Crappie are social fish, they pretty much hang out together, and if you have fished in any area for several minutes without a bite, you would do well to move on to another area, but once they bite chances are you will get another.
When you put your crappie jigs in, two or three minutes is plenty of time to wait for a them before moving on. April is a prime month, and our crappie jigs exploit their feeding habits perfectly.
Many who consistently go fishing for crappie in a particular area, prepare their own fishing haven by building their own beds, and if you build them, they will come. Especially if you use Slater’s Crappie Jigs.
There are various ways to build crappie beds, but probably the easiest, at least for short term use, is to just submerge some brush; Tree limbs, left over lumber etc. Then strategically fill the area with toe sack that was filled with dog food or cotton seed meal. The logic behind this is that bait fish such as minnows are attracted to the free bits that seep through the fabric.
When you find bait fish, you will find great crappie fishing, especially if you are using Slater’s World Famous Crappie Jigs!
Here are some things NOT to do when Crappie fishing :
We all know the saying that “patience pays when fishing” especially when crappie fishing with any type of crappie jigs. However, that is the opposite when crappie fishing. Crappie are a schooling fish, so when you’re fishing, the most important thing is to be on the move to find these schools. “Do be hyperactive”, “Don’t settle into one spot when fishing for crappie”.
The first thing everyone seems to want to do is to get as close to the crappie as you can. That will backfire more times than not, what takes place is the wake from your boat can spook them if you get too close. The best thing to do is get a pole that is long enough to get the crappie jigs into the area that they are in.
Using the right crappie jigs:
When choosing crappie jigs, be certain to pick one that would appeal to them, one that could pass for their food of choice — minnows, small crayfish or any type of insect. Crappie are known for their good eyesight, so coloring is important. Opt for the jig colors that match well with the surrounding conditions. In clear waters, use jigs that are close to the typical color of their food such as silver and gray. At night, you can try blacks and dark blues. On days with lots of sun, try to use the brightest color crappie jigs you have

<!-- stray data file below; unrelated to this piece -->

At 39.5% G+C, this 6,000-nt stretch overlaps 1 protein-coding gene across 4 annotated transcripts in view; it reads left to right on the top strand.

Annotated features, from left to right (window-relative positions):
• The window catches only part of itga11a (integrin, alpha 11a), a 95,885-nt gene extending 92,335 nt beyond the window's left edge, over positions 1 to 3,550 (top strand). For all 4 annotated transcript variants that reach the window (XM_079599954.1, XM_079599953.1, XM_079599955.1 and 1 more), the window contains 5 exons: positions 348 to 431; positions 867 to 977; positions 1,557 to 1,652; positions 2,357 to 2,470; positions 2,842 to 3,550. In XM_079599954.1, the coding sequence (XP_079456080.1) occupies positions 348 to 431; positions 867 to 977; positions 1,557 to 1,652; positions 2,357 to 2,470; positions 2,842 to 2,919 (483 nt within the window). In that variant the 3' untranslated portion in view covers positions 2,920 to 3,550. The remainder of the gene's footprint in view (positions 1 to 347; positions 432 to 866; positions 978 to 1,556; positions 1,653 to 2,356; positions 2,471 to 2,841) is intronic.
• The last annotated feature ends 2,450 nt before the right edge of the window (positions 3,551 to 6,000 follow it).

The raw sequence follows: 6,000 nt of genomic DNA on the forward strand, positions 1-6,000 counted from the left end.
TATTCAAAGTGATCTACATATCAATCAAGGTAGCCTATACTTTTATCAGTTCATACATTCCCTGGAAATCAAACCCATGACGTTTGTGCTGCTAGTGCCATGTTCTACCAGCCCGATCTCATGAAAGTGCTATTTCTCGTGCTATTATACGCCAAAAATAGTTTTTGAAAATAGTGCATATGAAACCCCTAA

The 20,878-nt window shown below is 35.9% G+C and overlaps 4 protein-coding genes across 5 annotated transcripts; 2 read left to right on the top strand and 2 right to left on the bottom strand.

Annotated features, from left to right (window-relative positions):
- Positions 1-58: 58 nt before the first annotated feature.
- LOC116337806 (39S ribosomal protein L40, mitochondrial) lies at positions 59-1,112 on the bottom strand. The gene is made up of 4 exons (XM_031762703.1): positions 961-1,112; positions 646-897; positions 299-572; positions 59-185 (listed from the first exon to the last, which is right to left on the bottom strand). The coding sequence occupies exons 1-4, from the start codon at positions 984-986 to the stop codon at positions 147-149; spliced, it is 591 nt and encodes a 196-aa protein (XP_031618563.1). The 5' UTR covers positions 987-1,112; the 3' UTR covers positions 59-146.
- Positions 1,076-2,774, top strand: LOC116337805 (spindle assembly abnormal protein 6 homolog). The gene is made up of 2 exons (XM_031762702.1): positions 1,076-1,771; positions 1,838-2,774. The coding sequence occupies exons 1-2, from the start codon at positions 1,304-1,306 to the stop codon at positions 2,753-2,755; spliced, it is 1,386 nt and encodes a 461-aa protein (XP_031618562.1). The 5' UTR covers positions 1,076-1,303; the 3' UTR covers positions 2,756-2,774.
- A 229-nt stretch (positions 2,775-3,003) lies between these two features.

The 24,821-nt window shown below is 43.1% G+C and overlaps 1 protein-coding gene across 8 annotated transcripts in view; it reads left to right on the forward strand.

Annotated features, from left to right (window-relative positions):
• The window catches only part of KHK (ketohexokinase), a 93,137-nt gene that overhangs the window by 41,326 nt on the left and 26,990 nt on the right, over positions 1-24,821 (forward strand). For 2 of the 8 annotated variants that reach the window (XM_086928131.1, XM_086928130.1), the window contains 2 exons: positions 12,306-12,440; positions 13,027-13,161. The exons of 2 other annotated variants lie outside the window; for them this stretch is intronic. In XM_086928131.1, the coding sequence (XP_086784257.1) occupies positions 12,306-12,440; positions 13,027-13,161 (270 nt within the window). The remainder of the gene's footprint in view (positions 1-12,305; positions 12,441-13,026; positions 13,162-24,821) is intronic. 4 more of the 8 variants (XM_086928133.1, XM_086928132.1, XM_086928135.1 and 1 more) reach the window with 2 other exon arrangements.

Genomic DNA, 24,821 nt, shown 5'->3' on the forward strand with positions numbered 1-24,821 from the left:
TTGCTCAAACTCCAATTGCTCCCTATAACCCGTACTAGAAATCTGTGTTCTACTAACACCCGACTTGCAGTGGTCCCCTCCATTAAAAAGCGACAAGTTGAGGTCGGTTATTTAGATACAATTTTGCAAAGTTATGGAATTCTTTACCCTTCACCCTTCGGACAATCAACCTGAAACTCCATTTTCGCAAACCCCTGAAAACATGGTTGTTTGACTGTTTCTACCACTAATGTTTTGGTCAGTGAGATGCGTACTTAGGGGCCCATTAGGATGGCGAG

Crappie fishing at night:
Fishing for crappie at night with Slater’s Crappie Jigs can be one of the best fishing expeditions you been on, but there are a few things you need to remember for a really great night of crappie fishing.
When you’re Crappie fishing out of a boat with our Crappie Jigs, there are many things that can cause problems that you won’t find if you’re crappie fishing from a dock. It’s dark and you have hazards lurking in the water like stumps, trees, sandbars etc. You need to find a good place for crappie fishing during the daytime that isn’t far from the boat launch site, such as a brush pile.
Make sure you let someone know where you’re going to be Crappie fishing, and what time you will be returning, also remember your crappie fishing buddy. If you’re catching crappie left and right and you know that you will be returning a little late, call someone and let them know.
When crapping fishing, two anchors can keep the boat from swinging if the winds pick up at night; one for the front and one for the back of the boat and enough line to tie onto the anchors. Don’t forget to bring your Slater’s Crappie jigs!
When fishing at night, pay attention to your light. Crappie fishing with crappie jigs requires several different strategies for setting up night fishing lights and your crappie jigs depths. One strategy is to keep a small light on board that is not obvious to the crappie, to avoid repelling them but is still bright enough to see what you’re doing.